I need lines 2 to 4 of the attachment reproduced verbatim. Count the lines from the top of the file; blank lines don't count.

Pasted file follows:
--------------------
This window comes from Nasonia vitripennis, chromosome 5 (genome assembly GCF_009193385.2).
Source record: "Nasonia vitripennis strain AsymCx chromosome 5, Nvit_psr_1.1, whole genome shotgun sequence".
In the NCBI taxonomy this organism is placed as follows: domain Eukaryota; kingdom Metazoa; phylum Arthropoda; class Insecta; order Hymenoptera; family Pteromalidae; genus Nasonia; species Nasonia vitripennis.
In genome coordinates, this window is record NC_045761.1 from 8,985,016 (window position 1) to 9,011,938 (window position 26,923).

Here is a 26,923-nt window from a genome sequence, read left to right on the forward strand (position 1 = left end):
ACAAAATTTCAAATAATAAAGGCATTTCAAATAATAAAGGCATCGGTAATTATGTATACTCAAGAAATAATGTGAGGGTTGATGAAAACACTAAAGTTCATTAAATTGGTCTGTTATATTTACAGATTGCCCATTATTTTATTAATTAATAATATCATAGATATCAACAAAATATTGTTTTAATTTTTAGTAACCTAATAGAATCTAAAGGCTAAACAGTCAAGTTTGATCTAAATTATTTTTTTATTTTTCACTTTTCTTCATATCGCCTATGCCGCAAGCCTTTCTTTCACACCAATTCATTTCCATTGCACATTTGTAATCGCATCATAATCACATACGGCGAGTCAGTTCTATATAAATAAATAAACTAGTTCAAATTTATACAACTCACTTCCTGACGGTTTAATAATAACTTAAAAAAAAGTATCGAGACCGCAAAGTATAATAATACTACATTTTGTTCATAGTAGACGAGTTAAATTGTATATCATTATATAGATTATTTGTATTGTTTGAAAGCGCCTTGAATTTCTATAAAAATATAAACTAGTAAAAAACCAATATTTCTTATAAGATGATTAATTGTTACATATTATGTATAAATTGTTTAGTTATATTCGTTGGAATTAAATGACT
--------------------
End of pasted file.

Source record: "Nasonia vitripennis strain AsymCx chromosome 5, Nvit_psr_1.1, whole genome shotgun sequence".
In the NCBI taxonomy this organism is placed as follows: domain Eukaryota; kingdom Metazoa; phylum Arthropoda; class Insecta; order Hymenoptera; family Pteromalidae; genus Nasonia; species Nasonia vitripennis.
In genome coordinates, this window is record NC_045761.1 from 8,985,016 (window position 1) to 9,011,938 (window position 26,923).